Thursday, August 12, 2010

The Specialist Wall

American Medicine will die or be reborn in the next ten years. Correction, it will either continue an accelerated slide into banal mediocrity, or be reborn. The battle is finally joined, and it has been joined by the specialists. Thank you, doctors, for drawing the line in the sand. I hope you win. Honest.

I am cheering against my own college here because they have been so obviously wrong for so long, and our leadership, such as it is, has continued to try and put a hammer-lock on our consultants by passing resolutions and amending hospital bylaws and throwing guilt trips at these most-skilled physicians. All of this instead of making sure the stars are in good shape for the big game. All of this instead of advocating for physicians and fighting against EMTALA.

If you are unfamiliar with EMTALA or our take on it you can read about it here, but to be brief, EMTALA is an unfunded federal mandate passed in 1986, which, de facto, has made it a crime to tell anyone 'no' in the ER. Because of this, the specialists on call have learned to hate the ER. The ER is no longer a place from which one can build a practice, it is, rather, a place that compels you lose sleep, and money. It compels consultants to expose themselves to full malpractice liability EVERY SINGLE TIME they accept a patient from us whether they ever get paid or not.

No doubt there is a strong tradition in western medicine to treat first and seek payment later. This dates to Hippocrates and is part of the original oath. My question is this. How far should this obligation extend, AND, should it be extended by force of law rather than by individual choice? My answer is that the obligation should never be extended de jure. Medical schools, training programs, and hospitals can choose to extend this requirement to their students and physicians and the students and physicians can choose to participate or not, but the government does not have this right. Seems to me we fought a war over a similar issue, for this is analogous to taxation without representation, only this tax is paid in time, liability, AND money (and it never ends).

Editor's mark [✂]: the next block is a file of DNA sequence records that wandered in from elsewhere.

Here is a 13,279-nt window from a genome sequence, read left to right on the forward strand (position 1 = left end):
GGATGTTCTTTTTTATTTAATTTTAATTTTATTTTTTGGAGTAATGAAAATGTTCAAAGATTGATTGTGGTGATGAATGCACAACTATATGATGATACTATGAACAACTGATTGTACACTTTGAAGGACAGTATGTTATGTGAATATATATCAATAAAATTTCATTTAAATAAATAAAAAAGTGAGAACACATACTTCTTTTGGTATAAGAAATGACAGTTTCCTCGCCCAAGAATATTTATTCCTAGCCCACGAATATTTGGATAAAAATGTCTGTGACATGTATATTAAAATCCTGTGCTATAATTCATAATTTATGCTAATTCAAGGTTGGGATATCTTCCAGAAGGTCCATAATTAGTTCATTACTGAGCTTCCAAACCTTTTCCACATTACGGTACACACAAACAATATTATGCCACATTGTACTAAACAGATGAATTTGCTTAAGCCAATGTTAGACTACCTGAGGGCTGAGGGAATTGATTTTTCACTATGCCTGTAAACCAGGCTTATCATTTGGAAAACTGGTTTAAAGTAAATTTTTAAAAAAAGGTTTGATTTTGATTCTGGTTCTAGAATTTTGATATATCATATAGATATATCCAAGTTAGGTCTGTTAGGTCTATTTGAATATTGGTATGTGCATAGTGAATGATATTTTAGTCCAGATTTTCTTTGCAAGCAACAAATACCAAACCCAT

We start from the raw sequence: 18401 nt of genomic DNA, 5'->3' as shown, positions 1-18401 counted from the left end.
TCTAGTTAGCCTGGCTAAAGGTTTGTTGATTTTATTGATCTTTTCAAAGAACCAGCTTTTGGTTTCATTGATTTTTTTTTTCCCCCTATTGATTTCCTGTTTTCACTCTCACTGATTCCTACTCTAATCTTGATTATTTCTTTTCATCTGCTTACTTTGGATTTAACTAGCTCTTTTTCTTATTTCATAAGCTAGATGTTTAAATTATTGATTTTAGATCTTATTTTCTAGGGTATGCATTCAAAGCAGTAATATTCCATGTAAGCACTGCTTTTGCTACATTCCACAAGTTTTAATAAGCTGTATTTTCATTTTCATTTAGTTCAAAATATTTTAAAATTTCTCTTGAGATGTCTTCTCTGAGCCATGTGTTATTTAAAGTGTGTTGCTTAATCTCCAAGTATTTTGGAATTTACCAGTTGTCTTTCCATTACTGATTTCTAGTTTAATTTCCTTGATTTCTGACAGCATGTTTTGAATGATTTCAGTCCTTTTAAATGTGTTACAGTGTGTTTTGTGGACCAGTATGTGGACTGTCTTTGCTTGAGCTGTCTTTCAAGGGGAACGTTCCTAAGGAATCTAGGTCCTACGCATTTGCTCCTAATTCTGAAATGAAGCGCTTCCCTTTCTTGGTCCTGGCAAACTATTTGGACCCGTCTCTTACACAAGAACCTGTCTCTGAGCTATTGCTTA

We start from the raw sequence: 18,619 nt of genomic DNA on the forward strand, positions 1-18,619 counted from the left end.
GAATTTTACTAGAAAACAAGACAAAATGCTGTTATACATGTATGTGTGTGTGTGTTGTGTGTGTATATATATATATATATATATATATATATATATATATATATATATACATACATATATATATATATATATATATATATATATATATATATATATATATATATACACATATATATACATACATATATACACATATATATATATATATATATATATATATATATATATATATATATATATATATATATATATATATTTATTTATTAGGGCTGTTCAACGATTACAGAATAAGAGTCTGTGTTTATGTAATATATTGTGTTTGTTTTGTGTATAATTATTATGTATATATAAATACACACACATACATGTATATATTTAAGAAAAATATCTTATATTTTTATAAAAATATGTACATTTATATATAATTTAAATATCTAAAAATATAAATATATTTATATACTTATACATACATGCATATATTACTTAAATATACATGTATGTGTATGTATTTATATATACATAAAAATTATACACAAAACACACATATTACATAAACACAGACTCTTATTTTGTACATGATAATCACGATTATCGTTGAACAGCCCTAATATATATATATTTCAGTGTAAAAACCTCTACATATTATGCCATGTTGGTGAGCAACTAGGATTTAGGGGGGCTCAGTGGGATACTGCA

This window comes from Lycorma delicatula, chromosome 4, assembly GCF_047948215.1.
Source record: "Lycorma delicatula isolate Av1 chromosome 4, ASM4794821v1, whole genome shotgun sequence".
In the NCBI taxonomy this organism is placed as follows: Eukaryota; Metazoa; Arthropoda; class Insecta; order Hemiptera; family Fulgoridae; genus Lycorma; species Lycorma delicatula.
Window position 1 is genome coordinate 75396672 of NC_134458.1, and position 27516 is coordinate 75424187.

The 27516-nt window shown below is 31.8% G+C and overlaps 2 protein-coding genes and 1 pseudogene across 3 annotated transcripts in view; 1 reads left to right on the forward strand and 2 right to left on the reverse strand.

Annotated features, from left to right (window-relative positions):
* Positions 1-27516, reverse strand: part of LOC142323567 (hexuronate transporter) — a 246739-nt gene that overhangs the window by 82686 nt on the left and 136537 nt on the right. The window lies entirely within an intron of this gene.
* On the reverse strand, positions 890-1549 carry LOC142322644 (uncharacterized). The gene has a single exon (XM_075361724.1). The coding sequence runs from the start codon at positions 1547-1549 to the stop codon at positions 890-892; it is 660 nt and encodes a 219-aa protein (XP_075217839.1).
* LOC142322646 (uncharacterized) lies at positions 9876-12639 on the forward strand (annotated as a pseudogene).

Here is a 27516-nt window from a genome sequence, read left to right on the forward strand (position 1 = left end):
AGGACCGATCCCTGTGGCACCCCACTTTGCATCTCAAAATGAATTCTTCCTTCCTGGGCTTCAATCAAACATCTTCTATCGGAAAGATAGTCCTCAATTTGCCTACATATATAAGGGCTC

But let me take the opposite view and say that creating the obligation to deliver care gratis to whomever is sick in the ER during your on-call shift IS a proper government function. The next question is this... How much exactly? How many charity cases are you required to do per year? Is the answer, "as many as the situation demands"? It can't be that because then you have made medicine into a charitable endeavor, and maybe this is what it should be, but it is not what it is, and not what it was, ever, anywhere. This is not to say that there are not physicians who aren't motivated solely by charity, but it is to say that there aren't many of them. If it's not "as many as the situation demands" then what is the answer, and who gets to decide?

So the specialists are fed up, and they have figured out how to fight city hall. For years their battle has been against the system or even the ER doc downstairs. But now (oh the genius!) they have turned the bureaucrats game against them. EMTALA and the bylaws, policies, and rules that it has generated are being followed to the letter.

For instance, almost all hospitals have an on-call policy for specialists that require them, if the ER doc requests it, to come in to the ER and evaluate the patient. Well, they can be forced to do this, but in many cases they CAN NOT be forced to treat the patient. Unheard of twenty years ago and before EMTALA, but specialists are now routinely coming in, evaluating the patient, and finding reasons why this particular case is out of their area of expertise, or not appropriate for their care, or not in need of surgery immediately, and the specialists are going home.

Recently, a child came in to the ER after sustaining a facial laceration. Two different surgeons were called to fix the cosmetically sensitive but clearly non-emergent laceration. Both came in, and both told the ER doc, "No issue, you can do this." And that's exactly what happened- the ER doc sewed it up (I hope he did it well). And that's exactly what EMTALA means, and exactly what Obamacare means, and it ends up hurting people who do not deserve it, and it ends up rewarding those that do not deserve it. And yes, I said "DESERVE", and yes, I mean it. Punishing the doers eventually causes them to slip the yoke.